Vice Squad
Sunday, November 30, 2003
Youthful Pedestrians Win One in Michigan

Drivers have to submit to Breathalyzer tests requested by the police or
suffer serious consequences -- even when the police do not have a
search warrant. In Michigan, pedestrians under the age of 21 were
subject to a similar regime. A nineteen-year old walking down the street
could be asked by an officer to submit to a Breathalyzer, and could be
fined for refusing to do so. Not anymore, following a ruling last week by
federal district judge David Lawson. Here's an excerpt from the ACLU
news release
on the case:

"Judge Lawson held that the ordinance violates the Fourth Amendment
because (1) a breath test is a search, (2) the Fourth Amendment
ordinarily prohibits searches without search warrants, and (3) no
exceptions to the search warrant requirement apply.

Judge Lawson further emphasized that 'the right to be left alone in
public places ranks high on the hierarchy of entitlements that citizens
in a free society have come to expect - at least in the context of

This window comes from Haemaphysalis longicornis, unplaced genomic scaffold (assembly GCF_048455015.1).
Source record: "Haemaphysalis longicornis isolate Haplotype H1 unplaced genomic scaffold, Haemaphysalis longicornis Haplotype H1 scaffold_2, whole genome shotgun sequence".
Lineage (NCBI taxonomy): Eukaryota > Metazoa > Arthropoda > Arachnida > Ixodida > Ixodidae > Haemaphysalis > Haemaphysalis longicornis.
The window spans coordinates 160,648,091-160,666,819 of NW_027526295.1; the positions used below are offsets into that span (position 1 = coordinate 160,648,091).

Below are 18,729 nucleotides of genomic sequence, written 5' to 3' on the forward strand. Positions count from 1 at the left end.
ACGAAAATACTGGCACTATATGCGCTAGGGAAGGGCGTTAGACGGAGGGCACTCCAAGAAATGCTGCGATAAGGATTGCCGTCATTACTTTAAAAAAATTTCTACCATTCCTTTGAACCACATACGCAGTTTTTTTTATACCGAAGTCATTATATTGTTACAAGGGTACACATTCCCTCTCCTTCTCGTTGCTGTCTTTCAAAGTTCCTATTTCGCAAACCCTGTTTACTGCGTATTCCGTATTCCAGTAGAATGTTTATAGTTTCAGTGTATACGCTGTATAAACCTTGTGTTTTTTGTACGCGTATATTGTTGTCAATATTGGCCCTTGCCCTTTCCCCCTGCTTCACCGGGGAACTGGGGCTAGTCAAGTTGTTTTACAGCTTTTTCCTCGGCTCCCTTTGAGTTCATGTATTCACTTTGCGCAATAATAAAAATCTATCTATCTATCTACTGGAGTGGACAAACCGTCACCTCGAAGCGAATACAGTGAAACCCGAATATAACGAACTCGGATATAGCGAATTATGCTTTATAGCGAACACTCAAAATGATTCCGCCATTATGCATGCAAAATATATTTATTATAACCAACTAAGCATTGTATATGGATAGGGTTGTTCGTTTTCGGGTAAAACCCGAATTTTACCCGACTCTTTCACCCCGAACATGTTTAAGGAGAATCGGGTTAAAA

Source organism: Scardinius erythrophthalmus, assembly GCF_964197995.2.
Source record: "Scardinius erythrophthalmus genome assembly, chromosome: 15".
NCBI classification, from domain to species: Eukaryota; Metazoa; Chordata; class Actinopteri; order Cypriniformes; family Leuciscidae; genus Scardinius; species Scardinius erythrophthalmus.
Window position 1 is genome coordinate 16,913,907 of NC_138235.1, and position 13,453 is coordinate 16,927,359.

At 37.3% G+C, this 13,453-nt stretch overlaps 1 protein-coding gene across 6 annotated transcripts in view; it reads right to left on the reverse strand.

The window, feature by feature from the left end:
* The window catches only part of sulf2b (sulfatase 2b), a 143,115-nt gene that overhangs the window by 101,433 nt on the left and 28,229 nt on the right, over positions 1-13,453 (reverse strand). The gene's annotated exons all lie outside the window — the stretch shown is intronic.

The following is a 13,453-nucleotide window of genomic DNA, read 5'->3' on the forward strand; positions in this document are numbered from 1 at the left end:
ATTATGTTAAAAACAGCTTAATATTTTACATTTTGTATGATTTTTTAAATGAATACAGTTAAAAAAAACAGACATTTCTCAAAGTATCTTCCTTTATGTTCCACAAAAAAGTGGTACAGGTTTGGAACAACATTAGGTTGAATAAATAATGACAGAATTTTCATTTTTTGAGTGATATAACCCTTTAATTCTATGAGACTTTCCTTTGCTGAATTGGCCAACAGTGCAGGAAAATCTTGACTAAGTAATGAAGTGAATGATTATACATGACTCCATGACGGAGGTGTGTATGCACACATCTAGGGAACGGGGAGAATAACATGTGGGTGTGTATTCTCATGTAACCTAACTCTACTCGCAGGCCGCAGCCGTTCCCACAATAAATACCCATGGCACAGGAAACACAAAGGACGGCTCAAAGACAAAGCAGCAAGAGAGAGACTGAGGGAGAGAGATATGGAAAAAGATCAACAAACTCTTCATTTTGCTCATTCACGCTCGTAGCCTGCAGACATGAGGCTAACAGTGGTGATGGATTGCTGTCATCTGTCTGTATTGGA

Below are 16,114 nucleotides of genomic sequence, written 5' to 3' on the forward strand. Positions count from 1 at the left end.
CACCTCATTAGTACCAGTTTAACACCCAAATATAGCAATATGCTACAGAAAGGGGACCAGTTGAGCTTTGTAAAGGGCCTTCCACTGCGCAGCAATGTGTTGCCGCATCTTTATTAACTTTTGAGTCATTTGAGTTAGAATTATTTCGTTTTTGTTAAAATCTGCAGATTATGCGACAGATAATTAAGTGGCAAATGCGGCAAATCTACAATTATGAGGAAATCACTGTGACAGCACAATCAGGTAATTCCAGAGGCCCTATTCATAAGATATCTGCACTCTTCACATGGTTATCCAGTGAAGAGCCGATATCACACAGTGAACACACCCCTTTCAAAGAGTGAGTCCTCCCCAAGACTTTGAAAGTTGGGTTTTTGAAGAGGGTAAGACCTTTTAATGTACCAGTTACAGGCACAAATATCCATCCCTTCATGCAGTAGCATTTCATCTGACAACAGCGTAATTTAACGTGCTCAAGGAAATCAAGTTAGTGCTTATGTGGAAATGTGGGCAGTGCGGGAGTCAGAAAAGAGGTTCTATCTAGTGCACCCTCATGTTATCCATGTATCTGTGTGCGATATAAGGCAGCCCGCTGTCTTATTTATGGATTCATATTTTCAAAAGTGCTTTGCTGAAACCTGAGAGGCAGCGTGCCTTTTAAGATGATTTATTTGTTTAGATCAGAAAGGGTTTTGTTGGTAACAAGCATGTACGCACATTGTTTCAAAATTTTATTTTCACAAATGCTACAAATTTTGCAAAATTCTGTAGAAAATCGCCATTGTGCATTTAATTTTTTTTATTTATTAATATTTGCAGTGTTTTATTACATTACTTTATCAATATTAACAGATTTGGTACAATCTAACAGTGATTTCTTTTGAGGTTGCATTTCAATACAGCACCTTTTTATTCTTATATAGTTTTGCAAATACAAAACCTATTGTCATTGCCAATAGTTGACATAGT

citizen-police encounters.'"

One of the interesting aspects of this decision, at least for Vice Squad,
is that the case was brought by a factually innocent party, a young
woman who had not been drinking but who did not want to take the
Breathalyzer. She submitted under the threat of a $100 fine and indeed,
the test confirmed that she had not been drinking. Would the decision
have turned out the same way if she had been, say, above the state
BAC limit? (Vice Squad has harped on the issue of search and
seizure law being dominated by cases involving factually-guilty
in the past.)

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